A Message from our Founders



Starting SIOM originated with a thought experiment. At the time, most East Asian medicine programs, here and abroad, utilized a relatively westernized approach to education. First train students in the theories and sciences of medicine, then later place students in clinical settings, often observing other more senior students treating patients, and then finally, often in the last year of training, treat patients directly. These programs also used a linear sequential approach to instruction; for example, in herbal education in the first year learn individual herbs, in the second-year formulas, and in the third year start to apply them clinically. And most of them chose and taught primarily a single diagnostic/treatment approach to patient care that they defined as being the preferred treatment approach.

As experienced practitioners and teachers we decided to imagine what a program would look like if we focused on answering the question most important to the experienced practitioner - what is most effective for the patient? The result of this contemplation was SIOM. A program where students entered clinic within two weeks of starting school assisting experienced clinical faculty who concurrently were their academic instructors. A program that integrated instruction; for example, in herbal instruction to have herbs, formulas, herbal clinical practice, Chinese language and classics, and case studies occur all at the same time. A program that utilized a wide range of East Asian and western medical paradigms, diagnostic approaches, and therapeutic modalities to provide a variety of strategies for diagnosis and treatment. And a program that emphasized instruction in Qi; through Qi gong practice, palpation/assessment practices, and energetic therapeutics.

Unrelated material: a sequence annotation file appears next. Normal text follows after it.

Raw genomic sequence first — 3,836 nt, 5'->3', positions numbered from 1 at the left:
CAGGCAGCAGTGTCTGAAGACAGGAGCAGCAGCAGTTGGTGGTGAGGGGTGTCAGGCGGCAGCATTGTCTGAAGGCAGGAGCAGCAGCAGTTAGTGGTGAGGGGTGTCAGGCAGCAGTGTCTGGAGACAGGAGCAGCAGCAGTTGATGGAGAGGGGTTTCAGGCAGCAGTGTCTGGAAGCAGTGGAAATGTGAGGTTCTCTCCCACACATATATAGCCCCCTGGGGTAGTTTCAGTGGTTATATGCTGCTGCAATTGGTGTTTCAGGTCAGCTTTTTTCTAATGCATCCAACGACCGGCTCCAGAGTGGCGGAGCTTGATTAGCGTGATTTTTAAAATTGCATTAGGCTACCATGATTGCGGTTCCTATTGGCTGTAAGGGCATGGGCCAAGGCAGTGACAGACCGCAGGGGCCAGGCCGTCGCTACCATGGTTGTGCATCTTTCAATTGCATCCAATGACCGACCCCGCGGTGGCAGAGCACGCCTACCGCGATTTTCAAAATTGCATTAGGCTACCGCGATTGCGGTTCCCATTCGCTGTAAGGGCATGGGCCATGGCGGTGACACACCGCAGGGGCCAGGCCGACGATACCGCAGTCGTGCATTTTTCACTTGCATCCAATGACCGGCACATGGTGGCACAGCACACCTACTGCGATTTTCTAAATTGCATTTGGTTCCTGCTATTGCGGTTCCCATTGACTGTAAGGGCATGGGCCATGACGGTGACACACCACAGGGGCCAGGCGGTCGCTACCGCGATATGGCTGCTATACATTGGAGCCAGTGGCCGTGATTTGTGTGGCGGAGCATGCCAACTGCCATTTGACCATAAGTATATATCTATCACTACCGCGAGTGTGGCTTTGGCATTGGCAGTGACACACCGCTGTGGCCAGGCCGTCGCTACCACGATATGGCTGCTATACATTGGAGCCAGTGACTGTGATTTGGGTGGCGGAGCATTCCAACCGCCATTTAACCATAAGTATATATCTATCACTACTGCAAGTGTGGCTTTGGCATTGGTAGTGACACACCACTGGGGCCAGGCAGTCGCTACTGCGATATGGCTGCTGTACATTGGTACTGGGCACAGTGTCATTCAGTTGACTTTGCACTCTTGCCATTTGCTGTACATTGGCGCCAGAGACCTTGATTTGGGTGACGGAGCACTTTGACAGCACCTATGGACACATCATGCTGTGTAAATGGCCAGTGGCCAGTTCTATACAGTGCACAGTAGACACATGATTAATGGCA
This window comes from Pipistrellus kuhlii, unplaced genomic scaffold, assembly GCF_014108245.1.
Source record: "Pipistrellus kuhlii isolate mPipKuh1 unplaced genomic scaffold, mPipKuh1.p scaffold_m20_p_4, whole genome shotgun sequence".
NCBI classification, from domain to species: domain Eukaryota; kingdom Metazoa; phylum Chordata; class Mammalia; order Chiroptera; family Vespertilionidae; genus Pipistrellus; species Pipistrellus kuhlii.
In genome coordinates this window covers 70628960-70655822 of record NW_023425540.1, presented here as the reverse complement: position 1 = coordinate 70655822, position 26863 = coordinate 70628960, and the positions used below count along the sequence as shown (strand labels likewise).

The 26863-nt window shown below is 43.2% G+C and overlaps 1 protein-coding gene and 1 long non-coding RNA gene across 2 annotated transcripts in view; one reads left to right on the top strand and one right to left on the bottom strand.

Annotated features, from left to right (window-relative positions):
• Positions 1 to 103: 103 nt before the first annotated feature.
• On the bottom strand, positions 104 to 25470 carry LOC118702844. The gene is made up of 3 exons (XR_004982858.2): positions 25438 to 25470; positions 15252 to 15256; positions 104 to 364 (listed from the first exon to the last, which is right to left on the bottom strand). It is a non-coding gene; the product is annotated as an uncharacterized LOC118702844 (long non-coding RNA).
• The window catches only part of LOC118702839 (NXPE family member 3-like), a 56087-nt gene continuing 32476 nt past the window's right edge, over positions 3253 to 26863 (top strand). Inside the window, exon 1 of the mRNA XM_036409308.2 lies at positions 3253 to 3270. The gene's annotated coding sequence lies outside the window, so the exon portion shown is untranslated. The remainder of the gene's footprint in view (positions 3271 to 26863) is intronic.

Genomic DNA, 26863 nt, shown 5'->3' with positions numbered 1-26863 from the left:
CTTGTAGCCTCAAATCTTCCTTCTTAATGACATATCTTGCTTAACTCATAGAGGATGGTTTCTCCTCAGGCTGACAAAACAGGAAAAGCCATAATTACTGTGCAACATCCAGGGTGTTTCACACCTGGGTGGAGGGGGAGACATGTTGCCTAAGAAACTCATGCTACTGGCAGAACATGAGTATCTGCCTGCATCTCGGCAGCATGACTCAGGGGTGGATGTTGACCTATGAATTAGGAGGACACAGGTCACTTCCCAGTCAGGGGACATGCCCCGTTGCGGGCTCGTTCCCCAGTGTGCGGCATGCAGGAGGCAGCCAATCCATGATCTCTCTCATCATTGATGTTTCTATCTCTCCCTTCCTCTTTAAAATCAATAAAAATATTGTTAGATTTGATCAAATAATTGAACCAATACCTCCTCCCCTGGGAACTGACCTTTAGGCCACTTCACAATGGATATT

Twenty-five years later SIOM has become SIEAM and has produced a cadre of graduates that are transformative in their practice. The eclectic nature of the school led to an eclectic variety of graduates who continue to expand their clinical acumen while also maintaining a collegial community of alumni and faculty that regularly assist each other in case discussions, study groups, referrals and continuing education opportunities. It is this lifelong commitment of our graduates and faculty to continuing a community of engaged learning and practice with its positive impact on patient care that was one of the more unexpected, but beneficial outcomes of the SIOM/SIEAM educational experiment.



One of the prime reasons we started the school was to create a program where students could learn from the practitioners we admired and incorporate into our program the type of training they had. Since these practitioners had all been in situations where they worked closely with experienced clinicians for prolonged periods, our program had more hours of clinical training than any other program in the West at the time and only hired clinical supervisors with at least 10 years of experience. As this approach could only be done with a small group, we decided never to take more than 16 students per class.

Regardless of how they practiced, these practitioners had an interest and appreciation for a variety of approaches used in Traditional East Asian Medicine (TEAM). Having studied in a variety of styles enabled them to have a more comprehensive and three-dimensional understanding of the medicine. From the beginning, our program exposed the students to a variety of approaches to TEAM taught by experts in those approaches. All our faculty respected approaches to TEAM different from their own.

Almost all our faculty, particularly those who practiced herbal medicine, also felt that an ability to think in and access information in an East Asian language was a major contributor to their expertise. As a result, the program teaches students the basics of classical Chinese to connect them to the roots of the medicine, both in terms of information and in ways of thinking. Students spend a significant amount of time learning to read texts in Chinese on Chinese medicine with an aim of accessing information not otherwise available